In the second part of this two part blog post, I will describe the actual creation of the API definition in API Platform Cloud Service (shortened to APIPCS), the service callout to an external microservice (conveniently located in the Oracle Application Container Cloud Service) using a custom Groovy script policy and testing the flow created. The first part discussed the use case for which we used Oracle API Platform Cloud Service (shortened to APIPCS from now on) as an outbound API Gateway, offering lookup services and centralizing outbound access. This part also described a simple Node.js microservice we created to perform the translation of an internal identification into the API key required by the external API.

Exposing the API in Oracle's API Platform Cloud Service

With the lookup microservice up and running, now our attention can be turned to the actual configuration of the API in Oracle’s API Platform Cloud Service.

The APIPCS has a cloud based configuration environment where API configurations may be maintained. These definitions may also be controlled by invoking REST APIs on the APIPCS, but that is beyond the scope of this blog.

The steps in the request and response paths for this API are actually quite straightforward:


4. Implementing the API request flow

 

Starting at the top, there is an API Request policy which is a purely declarative action defining the endpoint that the APIPCS will be listening for inbound requests.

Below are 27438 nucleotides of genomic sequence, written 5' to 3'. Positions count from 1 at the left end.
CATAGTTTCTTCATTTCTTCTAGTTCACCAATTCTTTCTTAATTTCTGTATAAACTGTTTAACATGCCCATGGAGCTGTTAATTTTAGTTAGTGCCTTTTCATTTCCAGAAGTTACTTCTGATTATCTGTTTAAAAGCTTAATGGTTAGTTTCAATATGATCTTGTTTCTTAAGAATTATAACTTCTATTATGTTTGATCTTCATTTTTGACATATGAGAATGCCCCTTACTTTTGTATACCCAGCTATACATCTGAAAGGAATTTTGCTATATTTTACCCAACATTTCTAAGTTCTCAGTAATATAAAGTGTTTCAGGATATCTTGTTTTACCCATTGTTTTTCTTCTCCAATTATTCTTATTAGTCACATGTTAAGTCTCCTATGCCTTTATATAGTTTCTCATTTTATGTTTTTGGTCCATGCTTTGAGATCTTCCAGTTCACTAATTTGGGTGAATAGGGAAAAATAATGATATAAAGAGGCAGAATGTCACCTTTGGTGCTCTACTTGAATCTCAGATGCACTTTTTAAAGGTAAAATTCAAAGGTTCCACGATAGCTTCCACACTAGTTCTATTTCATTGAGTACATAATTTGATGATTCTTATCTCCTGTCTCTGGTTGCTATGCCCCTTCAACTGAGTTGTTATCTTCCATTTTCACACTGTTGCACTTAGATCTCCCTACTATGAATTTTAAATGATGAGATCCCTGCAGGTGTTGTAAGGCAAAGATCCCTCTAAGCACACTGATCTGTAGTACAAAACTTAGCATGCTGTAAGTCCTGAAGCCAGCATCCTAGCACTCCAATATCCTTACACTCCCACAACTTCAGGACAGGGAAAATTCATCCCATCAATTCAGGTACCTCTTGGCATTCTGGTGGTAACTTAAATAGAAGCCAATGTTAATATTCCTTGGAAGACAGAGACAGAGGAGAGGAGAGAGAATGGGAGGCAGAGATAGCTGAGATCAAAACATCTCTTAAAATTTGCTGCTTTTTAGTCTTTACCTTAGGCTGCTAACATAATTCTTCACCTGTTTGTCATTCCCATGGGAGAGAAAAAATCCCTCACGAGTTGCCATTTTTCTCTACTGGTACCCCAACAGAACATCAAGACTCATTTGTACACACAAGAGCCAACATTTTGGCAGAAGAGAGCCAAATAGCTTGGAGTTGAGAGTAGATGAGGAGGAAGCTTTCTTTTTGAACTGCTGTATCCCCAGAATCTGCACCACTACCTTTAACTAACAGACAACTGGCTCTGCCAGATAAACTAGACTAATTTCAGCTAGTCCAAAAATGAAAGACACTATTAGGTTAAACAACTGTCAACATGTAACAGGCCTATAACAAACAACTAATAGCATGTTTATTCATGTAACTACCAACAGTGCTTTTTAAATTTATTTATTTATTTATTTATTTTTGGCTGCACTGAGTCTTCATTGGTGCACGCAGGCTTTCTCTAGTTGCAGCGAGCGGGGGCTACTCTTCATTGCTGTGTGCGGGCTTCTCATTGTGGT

Based on a custom HTTP header on the inbound API request (X-APIKEY-USER), the next Groovy Script policy extracts its value and uses this as the representation of the internal identification for which we need to perform the lookup of the external API key using a so-called “callout”.

The Redaction policy following this step allows us to reshape the outbound request, in this case we are removing the custom HTTP header “X-APIKEY-USER” as we do not want to expose our internal identifications to the external API application …

After removing the unwanted custom header from the outbound request, the only action that needs to be done is inserting the external API Key in the outbound request.

After this, the final step in the request flow is also a declarative action defining the (in our caser external) endpoint that needs to be invoked for this api, https://overheid.io/api.